6. ^ Gay Daughter Joins Gephardt Campaign, ABC News, June 9, 2003
  7. ^ Chrissy and Dick Gephardt appear on CNN to promote new film, For The Bible Tells Me So, PageOneQ, October 16, 2007
  8. ^ Home State Record: Dick Gephardt, New Hampshire Public Radio, December 30, 2003
  9. ^ "An unlikely bigfoot". Boston Phoenix. http://www.bostonphoenix.com/boston/news_features/dont_quote_me/documents/03301021.asp. Retrieved 2009-08-23. 
  10. ^ "MO US President - D Primary Race - Feb 3, 2004". Our Campaigns. http://www.ourcampaigns.com/RaceDetail.html?RaceID=5631. Retrieved 2009-08-23. 
  11. ^ "CA US President - D Primary Race - Mar 2, 2004". Our Campaigns. http://www.ourcampaigns.com/RaceDetail.html?RaceID=6020. Retrieved 2009-08-23. 
  12. ^ a b c d e f g h i j k l m n o p q r s t u v w x y z aa ab ac ad ae af ag ah ai aj "Profile of Rep. Richard Gephardt (D-MO)". Politics1. http://www.politics1.com/gephardt.htm. Retrieved 2009-08-23. 
  13. ^ "Candidate - David R. Obey". Our Campaigns. http://www.ourcampaigns.com/CandidateDetail.html?CandidateID=1926. Retrieved 2009-08-23. 
  14. ^ "The Next Hurrah: Gephardt on Iraq: "I was wrong"". Thenexthurrah.typepad.com. 2005-10-17. http://thenexthurrah.typepad.com/the_next_hurrah/2005/10/gephardt_on_ira.html. Retrieved 2009-08-23. 
  15. ^ Gephardt Group(2008)
  16. ^ "The New Republic". Armeniapedia.org. http://www.armeniapedia.org/index.php?title=K_Street_Cashes_In_On_The_1915_Armenian_Genocide. Retrieved 2009-08-23.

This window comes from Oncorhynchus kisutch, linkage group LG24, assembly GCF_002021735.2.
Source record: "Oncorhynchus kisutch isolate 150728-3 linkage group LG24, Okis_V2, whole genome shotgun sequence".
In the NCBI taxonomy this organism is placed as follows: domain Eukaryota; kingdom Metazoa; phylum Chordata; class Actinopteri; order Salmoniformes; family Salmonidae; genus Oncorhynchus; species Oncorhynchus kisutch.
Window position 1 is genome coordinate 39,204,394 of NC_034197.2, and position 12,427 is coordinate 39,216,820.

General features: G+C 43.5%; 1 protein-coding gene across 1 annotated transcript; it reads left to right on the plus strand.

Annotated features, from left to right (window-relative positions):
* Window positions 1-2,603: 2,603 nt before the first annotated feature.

17. ^ "News Release | EMBARQ". Investors.embarq.com. 2007-07-01. http://investors.embarq.com/phoenix.zhtml?c=197829&p=irol-newsArticle&ID=1018876&highlight=. Retrieved 2009-08-23. 
  18. ^ "He backs Clinton; her backers help him". Latimes.com. 2007-07-17. http://www.latimes.com/news/politics/la-na-hillary17jul17,1,3089585.story?coll=la-politics-campaign. Retrieved 2009-08-23. 
  19. ^ http://www.earmarks.omb.gov/resources/citations/citation_21.pdf
  20. ^ "The Nation Magazine". The Nation Company, L.P.. 2009-09-31. http://www.thenation.com/doc/20091019/jones/single. Retrieved 2009-10-13. 
  21. ^ "Interview discussing MyMedicalRecords". EHRtv. 2009-04-20. http://www.ehrtv.com/himss09-with-congressman-gephardt/. Retrieved 2010-03-11. 

External links

United States House of Representatives
Preceded by
Leonor K. Sullivan
Member of the U.S. House of Representatives
from Missouri's 3rd congressional district

1977–2005
Succeeded by
Russ Carnahan
Party political offices
Preceded by
Tom Foley
House Majority Leader
1989–1995
Succeeded by
Richard Armey
Preceded by
Robert H. Michel
House Minority Leader
1995–2003
Succeeded by
Nancy Pelosi
New title Chairman of the Democratic Leadership Council
1985–1986
Succeeded by
Chuck Robb
Preceded by
Tom Foley
House Democratic Leader
1989–2003
Succeeded by
Nancy Pelosi